It’s been the Busch and Harvick show until now, but it seems they might have to make some room on the marquee.

2. Truex 2017 vs. Truex 2018

Truex being a low-key guy can kind of fool you into thinking he’s more chill about the racing than he really is. Actually, he knows what’s up.

For example: Truex was able to rattle off a stat about the number of quality passes he made in the Coke 600 (91) and knew the precise number of races where he’s had crashes vs. races that resulted in top-fives (four vs. nine).

That’s a pretty solid point that has been lost in the wake of Harvick and Busch’s dominance. Truex already has nine top-fives (every race he didn’t crash) and didn’t get his ninth top-five last year until Watkins Glen.

So in Truex’s mind, the No. 78 team’s performance hasn’t been that far off what it was in his 2017 championship season. The difference is the amount of adversity it has had to overcome in some races — like on pit stops, for example.

“We’ve had more battles this year,” Truex said. “Last year, it was almost like we couldn’t do anything wrong. This year, we’ve had to really work a lot harder for it, but I feel like we’re still right there, and today was a perfect example.”

As the summer goes on, it may turn out Truex is able to firm up his playoff points and go on a similar run to what he did last year. If it’s circumstances that have been holding him back, then watch out.

“Sometimes you can have the best of everything, and if things don’t go your way it’s impossible,” he said. “Today we did all the little things right and had a little bit of luck on our side as well, and that’s what it takes at this level.”

3. Poconope

Cup and Xfinity used two completely different aero packages this weekend, with a speed difference of roughly 20 mph. Either way, the result was the same: Once the leader got into clean air, he was hard to pass.

Busch had four fresh tires and two late restarts to try and get the lead from a driver who was on older tires, but he couldn’t do it. Track position won out.

“It was a little disappointing the tires didn’t mean anything more than they did there at the end,” Busch said. “Guys that had 10, 11 laps on their tires were able to still outrun us and beat us (despite) us having fresher rubber. Clean air was king.”

Look, here’s the thing: As much as everyone talks about rules packages or tires or whatever it may be, it’s pretty difficult to put on an entertaining show when you’ve got a track with mind-numbing straightaways (long enough to land an airplane!) connected by turns that weren’t exactly designed to promote passing.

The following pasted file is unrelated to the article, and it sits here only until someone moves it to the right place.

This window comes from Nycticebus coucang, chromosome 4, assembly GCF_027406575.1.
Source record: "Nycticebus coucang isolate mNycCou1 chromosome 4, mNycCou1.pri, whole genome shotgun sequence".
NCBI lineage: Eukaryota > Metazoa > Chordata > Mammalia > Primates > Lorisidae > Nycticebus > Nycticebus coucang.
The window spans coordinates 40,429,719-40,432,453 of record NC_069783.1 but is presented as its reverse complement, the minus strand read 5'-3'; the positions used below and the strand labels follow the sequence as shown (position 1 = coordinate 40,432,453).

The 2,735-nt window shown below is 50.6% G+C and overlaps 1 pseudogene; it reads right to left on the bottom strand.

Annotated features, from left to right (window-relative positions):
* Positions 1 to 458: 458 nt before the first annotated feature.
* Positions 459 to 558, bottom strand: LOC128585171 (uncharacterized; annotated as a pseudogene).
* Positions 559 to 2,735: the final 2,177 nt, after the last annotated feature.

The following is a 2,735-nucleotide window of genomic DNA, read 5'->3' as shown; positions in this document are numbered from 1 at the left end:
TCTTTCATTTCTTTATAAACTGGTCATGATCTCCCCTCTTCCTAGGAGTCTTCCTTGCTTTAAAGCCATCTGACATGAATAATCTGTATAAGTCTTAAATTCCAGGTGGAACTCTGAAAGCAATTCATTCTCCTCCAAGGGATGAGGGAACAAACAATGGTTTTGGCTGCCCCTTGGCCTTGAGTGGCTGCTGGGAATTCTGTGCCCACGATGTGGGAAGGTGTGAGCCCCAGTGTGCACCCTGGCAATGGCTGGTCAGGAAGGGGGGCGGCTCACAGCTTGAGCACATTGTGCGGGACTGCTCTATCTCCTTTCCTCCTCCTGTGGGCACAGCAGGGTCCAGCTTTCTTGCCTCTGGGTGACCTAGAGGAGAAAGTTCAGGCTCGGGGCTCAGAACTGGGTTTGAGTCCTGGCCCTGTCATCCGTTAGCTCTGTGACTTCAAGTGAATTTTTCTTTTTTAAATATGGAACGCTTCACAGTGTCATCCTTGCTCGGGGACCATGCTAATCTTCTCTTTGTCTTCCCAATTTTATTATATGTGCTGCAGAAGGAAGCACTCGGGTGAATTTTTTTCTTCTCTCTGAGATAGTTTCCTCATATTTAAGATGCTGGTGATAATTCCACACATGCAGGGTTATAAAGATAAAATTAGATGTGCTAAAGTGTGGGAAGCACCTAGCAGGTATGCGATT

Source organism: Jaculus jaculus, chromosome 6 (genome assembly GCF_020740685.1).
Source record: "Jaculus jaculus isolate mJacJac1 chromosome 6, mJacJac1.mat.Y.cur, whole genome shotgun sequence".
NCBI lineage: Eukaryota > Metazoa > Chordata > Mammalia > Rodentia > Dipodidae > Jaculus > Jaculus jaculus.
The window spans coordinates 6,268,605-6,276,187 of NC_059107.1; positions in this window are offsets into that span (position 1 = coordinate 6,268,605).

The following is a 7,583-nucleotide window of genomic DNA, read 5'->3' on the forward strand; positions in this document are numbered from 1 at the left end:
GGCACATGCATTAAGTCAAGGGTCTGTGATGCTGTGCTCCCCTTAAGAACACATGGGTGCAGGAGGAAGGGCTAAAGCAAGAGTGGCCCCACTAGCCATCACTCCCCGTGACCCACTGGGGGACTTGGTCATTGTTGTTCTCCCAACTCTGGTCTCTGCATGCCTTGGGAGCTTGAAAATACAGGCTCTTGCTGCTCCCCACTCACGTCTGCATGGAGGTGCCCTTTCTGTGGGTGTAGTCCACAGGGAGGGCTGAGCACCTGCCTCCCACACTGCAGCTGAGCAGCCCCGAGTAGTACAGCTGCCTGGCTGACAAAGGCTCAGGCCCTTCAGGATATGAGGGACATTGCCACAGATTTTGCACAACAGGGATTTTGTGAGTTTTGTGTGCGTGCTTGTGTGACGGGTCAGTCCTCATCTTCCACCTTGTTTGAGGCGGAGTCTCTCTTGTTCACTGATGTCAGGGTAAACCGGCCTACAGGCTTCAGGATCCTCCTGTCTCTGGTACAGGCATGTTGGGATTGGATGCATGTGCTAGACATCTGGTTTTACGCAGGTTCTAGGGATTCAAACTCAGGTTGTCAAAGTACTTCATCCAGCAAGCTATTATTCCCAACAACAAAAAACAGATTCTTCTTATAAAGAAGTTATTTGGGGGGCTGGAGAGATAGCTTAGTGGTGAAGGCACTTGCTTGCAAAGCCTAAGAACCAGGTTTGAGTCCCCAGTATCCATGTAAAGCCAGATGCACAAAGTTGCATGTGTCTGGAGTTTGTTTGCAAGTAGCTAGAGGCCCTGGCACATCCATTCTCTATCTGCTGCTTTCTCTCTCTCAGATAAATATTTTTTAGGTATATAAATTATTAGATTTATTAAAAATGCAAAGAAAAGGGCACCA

Maybe it’s just that Pocono, for its odd charms, isn’t conducive to great racing. Side-by-side action and passes for the lead can happen here — especially on restarts — but they’re often the exception rather than the rule.

4. More work to do

Chevrolet put three drivers in the top seven (and five in the top 11) at the Coca-Cola 600, which sparked conversation about whether the manufacturer was starting to make gains.

After Pocono? Well, hold that thought.

Kyle Larson finished second, but he was the only Chevy in the top seven. Jimmie Johnson seemed to be getting a bit closer to contention (and drove his butt off), but he still only finished eighth.

Once again, the Fords and Toyotas collectively seemed to be a step ahead of the Chevrolet teams — as has been the case all season.

However, there’s some good news for Chevy: With 12 races until the playoffs are set, four Chevy drivers are in the top 16. That’s not terrible. Kyle Larson is ninth in points, Jimmie Johnson is 12th and Chase Elliott is 13th — plus there’s Dillon’s victory that already gave him a playoff spot.

In addition to that, Alex Bowman is only nine points behind Ricky Stenhouse Jr. for the final position on points.

So even though a Chevy driver hasn’t won since the Daytona 500, the manufacturer might still end up in decent shape when it comes to potential playoff representation.

5. Up next

It’s been all about two drivers dominating the season, and now there might be three — as we mentioned above.

But wait! What if there was a FOURTH driver in the title hunt? Well, if there was someone else to challenge the frontrunners, it would be Larson (although he’s not out there saying that yet).

“I’m the only one that doesn’t have a win in the front four,” he said. “Three of those guys are definitely head over heels better than the rest of us, but I think from fourth- to sixth- or seventh-best car, it’s pretty close.”